Register for this webinar on Wednesday 28Feb2024 10:00am EST (UTC -5.00) at the bottom of the page.

Detecting gases released from chemical processes poses an intricate engineering challenge. Determining the optimal number and placement of detectors is daunting even in ideal conditions. However, the complexity intensifies when a single detector must identify various chemicals or chemical mixtures. Gas detectors are typically calibrated to recognize specific chemicals, meaning exposure to different substances yields disparate measurements. For example, a detector calibrated to trigger an alarm at 10,000 PPM of methane will respond differently to the same concentration of ethylene. This discrepancy arises because detectors are accurate only when measuring the calibrated gas, highlighting a fundamental limitation. Moreover, this issue spans across various gas detection technologies.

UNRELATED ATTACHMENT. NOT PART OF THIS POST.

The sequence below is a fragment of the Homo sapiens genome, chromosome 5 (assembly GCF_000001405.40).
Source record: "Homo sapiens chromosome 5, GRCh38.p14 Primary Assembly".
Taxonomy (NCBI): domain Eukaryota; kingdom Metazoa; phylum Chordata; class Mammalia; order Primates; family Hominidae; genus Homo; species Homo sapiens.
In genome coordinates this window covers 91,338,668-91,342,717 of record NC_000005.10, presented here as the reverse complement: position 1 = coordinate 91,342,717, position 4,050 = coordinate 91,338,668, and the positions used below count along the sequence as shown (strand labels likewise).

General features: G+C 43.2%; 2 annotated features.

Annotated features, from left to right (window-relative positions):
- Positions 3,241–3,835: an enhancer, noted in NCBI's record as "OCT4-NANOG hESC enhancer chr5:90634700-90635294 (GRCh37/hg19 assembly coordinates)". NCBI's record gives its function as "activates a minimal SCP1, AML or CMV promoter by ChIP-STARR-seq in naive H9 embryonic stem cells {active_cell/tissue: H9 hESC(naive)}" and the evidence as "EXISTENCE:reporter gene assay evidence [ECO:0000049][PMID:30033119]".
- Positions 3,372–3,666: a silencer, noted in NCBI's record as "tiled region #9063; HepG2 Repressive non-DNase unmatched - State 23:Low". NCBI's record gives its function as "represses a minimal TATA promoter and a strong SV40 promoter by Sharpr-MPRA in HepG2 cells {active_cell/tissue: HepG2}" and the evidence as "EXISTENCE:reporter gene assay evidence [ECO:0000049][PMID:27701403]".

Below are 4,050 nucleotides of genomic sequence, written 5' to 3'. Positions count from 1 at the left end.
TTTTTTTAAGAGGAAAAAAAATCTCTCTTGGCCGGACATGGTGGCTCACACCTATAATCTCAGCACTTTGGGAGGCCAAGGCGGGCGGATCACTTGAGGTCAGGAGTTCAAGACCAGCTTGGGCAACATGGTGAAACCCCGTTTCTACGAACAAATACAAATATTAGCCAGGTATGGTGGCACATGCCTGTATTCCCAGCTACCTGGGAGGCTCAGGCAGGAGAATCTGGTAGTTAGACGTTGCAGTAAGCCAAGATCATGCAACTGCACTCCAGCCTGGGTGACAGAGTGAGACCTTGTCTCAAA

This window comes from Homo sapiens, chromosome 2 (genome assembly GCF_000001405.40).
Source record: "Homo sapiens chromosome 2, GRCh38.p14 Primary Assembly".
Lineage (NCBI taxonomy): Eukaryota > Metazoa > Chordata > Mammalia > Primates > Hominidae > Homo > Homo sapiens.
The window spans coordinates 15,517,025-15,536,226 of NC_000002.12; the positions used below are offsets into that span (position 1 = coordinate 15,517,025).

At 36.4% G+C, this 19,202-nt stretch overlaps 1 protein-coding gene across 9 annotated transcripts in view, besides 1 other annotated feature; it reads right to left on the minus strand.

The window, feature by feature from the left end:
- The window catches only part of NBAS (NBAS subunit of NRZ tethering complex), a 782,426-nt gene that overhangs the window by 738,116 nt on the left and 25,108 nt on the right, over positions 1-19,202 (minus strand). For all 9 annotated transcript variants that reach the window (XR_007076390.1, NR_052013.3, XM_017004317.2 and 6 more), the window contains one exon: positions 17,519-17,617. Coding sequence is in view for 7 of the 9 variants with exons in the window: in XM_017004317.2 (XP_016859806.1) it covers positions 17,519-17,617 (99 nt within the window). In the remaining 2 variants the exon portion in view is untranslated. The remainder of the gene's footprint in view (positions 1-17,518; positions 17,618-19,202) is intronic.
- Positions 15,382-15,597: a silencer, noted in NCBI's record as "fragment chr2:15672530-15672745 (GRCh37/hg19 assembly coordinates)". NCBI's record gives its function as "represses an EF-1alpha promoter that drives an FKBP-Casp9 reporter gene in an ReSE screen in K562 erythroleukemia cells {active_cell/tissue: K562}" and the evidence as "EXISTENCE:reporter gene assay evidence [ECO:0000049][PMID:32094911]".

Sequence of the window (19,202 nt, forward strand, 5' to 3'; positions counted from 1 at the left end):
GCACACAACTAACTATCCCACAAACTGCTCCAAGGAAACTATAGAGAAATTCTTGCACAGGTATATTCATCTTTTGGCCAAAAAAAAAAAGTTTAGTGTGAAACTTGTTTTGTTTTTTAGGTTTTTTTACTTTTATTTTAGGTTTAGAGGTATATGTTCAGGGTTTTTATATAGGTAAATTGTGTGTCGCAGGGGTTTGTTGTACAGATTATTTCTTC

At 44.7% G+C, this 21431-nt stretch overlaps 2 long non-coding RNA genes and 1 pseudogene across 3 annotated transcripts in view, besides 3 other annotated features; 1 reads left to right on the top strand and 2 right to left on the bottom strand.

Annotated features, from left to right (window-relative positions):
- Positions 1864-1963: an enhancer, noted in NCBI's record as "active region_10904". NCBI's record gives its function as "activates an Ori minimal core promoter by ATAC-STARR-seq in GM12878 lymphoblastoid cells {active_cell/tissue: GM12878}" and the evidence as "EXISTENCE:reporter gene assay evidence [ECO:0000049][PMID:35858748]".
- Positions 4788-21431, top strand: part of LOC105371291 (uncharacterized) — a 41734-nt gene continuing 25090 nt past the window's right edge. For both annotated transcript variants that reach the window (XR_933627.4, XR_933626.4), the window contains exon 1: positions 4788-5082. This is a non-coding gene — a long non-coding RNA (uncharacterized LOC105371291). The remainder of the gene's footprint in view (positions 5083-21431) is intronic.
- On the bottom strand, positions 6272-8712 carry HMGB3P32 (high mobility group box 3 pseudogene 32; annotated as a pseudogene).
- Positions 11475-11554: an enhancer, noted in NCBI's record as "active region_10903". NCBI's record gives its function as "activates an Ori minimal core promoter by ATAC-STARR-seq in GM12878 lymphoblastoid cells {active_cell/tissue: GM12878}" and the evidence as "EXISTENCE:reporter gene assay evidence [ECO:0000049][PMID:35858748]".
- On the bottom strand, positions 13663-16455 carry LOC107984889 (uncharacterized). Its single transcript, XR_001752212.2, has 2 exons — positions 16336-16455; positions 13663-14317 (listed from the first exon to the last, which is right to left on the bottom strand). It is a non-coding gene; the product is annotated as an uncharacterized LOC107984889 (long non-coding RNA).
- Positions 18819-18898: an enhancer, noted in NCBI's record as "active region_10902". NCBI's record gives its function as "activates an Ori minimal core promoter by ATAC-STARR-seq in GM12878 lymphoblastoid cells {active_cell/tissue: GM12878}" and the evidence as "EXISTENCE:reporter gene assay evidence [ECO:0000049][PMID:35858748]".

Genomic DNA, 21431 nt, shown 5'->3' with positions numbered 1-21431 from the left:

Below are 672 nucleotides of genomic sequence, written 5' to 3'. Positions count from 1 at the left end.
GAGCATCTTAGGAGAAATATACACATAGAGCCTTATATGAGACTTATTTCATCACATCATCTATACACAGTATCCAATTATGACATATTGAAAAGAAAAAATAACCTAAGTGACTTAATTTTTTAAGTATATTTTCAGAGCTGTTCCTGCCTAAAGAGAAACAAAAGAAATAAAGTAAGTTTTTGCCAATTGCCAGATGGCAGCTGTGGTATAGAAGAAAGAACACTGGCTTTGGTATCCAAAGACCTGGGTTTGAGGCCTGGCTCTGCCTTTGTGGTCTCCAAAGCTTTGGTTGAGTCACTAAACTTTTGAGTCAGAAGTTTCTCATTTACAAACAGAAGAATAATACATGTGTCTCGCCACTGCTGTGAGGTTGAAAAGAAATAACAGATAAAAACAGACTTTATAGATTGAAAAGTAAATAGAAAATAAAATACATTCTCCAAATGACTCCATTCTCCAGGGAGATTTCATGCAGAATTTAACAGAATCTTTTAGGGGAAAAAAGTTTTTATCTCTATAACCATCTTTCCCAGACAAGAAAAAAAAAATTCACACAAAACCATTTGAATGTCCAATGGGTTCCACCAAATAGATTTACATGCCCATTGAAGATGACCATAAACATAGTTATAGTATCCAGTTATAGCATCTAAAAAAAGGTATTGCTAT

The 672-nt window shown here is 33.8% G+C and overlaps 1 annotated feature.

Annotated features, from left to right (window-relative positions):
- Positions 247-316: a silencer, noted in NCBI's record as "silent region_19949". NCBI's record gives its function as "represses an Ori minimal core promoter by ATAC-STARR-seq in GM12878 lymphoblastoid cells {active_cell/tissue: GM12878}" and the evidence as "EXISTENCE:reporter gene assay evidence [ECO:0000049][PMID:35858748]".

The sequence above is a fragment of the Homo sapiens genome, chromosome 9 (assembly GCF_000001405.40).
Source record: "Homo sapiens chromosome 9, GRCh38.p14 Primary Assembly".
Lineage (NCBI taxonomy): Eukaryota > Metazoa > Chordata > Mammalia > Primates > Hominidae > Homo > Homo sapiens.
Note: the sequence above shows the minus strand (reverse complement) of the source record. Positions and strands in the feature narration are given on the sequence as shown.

In this webinar, we will delve into the intricacies of detecting multicomponent gas systems versus single-species detection. We’ll explore crucial factors in designing gas detection systems for scenarios involving multicomponent releases. These factors include selecting the optimal gas for detector calibration, identifying the species and concentrations for gas dispersion calculations and mapping, and addressing scenarios where various detectors are needed to detect different gas species.